Stacking fault-enhanced argon diffusion in naturally deformed muscovite
Nicolas Kramar, Michael A. Cosca, Philippe-André Buffat, Lukas P. Baumgartner, 2003. "Stacking fault-enhanced argon diffusion in naturally deformed muscovite", Geochronology: Linking the Isotopic Record with Petrology and Textures, D. Vance, W. Müller, I. M. Villa
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Recent advances in microscale 40Ar/39Ar geochronology have revealed argon concentration gradients in naturally deformed muscovite that are incompatible with volume diffusion uniquely, and have been interpreted to result from intragranular defect-enhanced diffusion. Defects and heterogeneously spaced stacking faults observed by transmission electron microscopy in such muscovites are evaluated as potential fast pathways for argon diffusion.
Two-dimensional defects, such as stacking faults, are of particular interest for noble gas diffusion because of the net dilatation effect that a stacking fault is able to generate in minerals. In micas, partial dislocations (and the area between them known as stacking faults) within the interlayer displace the potassium atoms from a stable hexagonally centred position between opposing tetrahedral layers to an unstable position relative to one of the tetrahedral layers such that repulsive forces lead to a localized net dilatation effect within the interlayer. Such a dilatation effect may have direct consequences for argon retention in micas. Numerical modelling of the effects stacking faults have on argon diffusion was performed on the basis of the calculated interlayer spacing, measured isotope data, and observed linear stacking fault density. These calculations result in effective diffusivity ratios defined by volume diffusion to defect-enhanced diffusion of 106 to 107, which are comparable with diffusivity ratios in other materials (ceramics or metals).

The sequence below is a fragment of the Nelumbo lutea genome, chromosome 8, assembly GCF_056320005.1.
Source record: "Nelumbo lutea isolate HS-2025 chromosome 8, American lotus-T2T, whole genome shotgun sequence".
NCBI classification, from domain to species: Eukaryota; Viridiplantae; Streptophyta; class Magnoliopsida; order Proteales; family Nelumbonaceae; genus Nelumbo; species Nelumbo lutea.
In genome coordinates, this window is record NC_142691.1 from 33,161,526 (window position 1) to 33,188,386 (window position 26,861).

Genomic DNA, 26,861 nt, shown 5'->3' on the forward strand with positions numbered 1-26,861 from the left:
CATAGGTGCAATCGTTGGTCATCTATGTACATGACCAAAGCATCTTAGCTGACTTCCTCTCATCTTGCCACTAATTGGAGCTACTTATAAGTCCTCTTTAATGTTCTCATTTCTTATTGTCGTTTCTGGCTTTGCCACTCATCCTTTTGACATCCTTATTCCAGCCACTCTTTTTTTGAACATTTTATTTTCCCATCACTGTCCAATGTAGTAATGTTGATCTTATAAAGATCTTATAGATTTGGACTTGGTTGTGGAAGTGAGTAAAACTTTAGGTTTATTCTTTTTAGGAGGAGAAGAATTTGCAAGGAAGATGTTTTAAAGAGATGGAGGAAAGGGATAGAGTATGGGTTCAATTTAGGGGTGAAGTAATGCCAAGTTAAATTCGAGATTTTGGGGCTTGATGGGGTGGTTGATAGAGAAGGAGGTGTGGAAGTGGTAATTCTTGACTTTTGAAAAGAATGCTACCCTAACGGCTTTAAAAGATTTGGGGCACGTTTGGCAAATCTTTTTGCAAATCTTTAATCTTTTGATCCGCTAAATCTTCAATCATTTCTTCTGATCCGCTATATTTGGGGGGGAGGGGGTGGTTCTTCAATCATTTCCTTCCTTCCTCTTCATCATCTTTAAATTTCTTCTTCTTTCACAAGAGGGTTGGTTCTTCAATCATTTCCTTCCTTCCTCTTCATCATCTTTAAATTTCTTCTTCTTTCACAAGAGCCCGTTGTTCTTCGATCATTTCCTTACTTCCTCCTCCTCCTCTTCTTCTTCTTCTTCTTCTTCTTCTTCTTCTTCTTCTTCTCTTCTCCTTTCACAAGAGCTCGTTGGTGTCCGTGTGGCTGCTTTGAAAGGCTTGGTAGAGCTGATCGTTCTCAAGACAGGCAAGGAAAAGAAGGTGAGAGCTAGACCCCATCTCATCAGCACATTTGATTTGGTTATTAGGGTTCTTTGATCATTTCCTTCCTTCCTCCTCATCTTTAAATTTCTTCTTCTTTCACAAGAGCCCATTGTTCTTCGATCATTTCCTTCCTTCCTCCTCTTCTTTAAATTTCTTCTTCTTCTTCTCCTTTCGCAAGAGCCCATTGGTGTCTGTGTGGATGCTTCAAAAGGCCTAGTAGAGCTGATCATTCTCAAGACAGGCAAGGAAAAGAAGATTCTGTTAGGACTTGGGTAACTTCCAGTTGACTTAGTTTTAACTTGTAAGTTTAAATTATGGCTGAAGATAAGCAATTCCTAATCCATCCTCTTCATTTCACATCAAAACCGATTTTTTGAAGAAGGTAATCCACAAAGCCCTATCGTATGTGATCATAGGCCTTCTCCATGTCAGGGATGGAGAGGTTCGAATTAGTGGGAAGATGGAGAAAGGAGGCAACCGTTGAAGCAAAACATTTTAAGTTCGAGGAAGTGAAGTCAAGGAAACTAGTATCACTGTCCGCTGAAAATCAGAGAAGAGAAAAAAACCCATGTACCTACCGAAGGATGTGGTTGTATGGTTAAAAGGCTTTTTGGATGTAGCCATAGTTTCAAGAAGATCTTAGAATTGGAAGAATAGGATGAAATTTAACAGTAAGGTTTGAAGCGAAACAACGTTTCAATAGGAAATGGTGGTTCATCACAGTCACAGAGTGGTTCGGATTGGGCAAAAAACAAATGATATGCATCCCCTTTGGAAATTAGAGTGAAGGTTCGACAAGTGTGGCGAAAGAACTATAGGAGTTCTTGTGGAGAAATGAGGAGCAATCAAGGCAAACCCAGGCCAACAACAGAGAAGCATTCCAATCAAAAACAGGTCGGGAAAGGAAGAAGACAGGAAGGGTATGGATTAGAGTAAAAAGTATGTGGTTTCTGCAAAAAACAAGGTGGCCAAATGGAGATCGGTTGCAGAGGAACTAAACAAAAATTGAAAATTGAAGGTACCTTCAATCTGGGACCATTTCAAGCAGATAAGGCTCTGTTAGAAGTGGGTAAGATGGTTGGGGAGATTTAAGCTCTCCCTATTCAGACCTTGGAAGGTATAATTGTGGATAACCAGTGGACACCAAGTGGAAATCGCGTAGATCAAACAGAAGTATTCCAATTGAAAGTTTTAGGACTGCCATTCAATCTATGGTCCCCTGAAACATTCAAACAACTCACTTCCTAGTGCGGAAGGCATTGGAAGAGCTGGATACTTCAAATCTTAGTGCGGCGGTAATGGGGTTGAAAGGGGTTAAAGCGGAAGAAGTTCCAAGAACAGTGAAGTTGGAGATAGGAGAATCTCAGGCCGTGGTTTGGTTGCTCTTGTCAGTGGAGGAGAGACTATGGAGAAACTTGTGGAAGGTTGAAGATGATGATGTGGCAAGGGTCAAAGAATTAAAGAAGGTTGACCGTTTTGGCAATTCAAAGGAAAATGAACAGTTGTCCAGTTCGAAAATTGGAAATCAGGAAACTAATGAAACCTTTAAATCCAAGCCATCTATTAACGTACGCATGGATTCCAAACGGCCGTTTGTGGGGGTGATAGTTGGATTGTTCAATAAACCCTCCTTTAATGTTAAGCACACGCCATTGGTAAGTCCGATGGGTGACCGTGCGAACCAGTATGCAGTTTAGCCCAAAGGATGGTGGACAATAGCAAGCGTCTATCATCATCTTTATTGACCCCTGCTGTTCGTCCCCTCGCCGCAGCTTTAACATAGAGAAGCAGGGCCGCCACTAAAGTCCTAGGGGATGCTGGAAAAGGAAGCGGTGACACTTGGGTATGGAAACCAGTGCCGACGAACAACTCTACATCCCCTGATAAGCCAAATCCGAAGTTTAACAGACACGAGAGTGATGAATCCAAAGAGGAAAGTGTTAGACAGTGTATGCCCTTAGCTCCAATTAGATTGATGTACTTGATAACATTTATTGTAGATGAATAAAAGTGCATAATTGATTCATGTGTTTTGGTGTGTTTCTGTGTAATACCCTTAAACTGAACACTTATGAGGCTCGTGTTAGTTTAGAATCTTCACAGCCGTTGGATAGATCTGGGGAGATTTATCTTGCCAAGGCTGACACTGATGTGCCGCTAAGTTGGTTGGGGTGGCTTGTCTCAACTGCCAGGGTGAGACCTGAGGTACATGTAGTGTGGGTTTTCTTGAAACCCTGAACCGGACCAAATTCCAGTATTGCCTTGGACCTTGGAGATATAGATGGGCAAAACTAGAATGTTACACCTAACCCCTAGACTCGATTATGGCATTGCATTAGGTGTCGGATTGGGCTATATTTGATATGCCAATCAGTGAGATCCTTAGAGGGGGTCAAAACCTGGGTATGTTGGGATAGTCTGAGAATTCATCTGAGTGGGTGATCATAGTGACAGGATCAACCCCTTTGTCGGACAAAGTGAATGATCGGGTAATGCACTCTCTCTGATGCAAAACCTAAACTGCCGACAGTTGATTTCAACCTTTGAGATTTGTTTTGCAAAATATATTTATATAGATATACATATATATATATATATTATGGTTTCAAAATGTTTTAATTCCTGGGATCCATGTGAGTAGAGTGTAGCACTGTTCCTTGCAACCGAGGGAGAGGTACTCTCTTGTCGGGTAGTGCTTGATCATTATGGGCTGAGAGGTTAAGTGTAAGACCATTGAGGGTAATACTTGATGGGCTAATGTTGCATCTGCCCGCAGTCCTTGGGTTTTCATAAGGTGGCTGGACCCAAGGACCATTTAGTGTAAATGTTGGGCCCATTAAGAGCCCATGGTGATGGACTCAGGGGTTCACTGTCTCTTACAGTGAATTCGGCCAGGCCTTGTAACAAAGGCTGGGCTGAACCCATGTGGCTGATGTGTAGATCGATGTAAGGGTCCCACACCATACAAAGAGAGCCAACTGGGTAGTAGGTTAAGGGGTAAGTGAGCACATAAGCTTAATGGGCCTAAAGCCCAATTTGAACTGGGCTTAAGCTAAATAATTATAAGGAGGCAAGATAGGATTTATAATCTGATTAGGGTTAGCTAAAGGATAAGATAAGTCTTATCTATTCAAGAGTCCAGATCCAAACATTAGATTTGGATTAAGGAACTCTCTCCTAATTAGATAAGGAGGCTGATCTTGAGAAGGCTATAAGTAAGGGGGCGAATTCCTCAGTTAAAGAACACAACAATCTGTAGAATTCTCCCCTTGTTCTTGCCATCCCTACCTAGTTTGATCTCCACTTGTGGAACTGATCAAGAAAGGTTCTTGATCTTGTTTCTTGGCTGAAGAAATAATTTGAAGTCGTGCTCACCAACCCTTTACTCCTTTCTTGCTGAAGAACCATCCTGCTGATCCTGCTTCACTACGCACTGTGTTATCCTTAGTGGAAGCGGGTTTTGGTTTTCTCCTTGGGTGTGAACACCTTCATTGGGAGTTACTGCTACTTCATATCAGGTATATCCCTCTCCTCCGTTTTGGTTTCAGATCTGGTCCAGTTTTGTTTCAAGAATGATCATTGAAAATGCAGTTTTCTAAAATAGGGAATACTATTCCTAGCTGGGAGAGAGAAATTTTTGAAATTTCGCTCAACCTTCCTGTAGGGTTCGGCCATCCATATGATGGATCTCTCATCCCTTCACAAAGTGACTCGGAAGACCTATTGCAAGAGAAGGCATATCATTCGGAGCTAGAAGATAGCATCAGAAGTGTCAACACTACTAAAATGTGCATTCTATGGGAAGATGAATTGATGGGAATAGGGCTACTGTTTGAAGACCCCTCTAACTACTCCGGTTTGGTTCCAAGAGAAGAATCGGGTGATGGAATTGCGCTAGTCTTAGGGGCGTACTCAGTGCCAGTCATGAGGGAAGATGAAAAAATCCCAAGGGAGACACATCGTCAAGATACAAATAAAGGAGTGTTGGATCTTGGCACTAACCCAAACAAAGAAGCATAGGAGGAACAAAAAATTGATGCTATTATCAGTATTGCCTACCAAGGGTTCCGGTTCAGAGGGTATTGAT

In the absence of defects causing physical grain size reduction (e.g. kink bands or subgrain boundaries), stacking faults are potentially the main defect in sheet silicates exerting a measurable influence on intragranular argon diffusion. Stacking-fault-enhanced argon diffusion differs from pipe diffusion, whose significance on bulk diffusion depends on high dislocation densities, by the small volume fraction of dislocations required to affect bulk diffusivities. In contrast to pipe diffusion, the linked occurrence of dislocations and stacking faults within mica interlayers represents a potentially significant volume fraction, even in samples that do not have high apparent dislocation densities.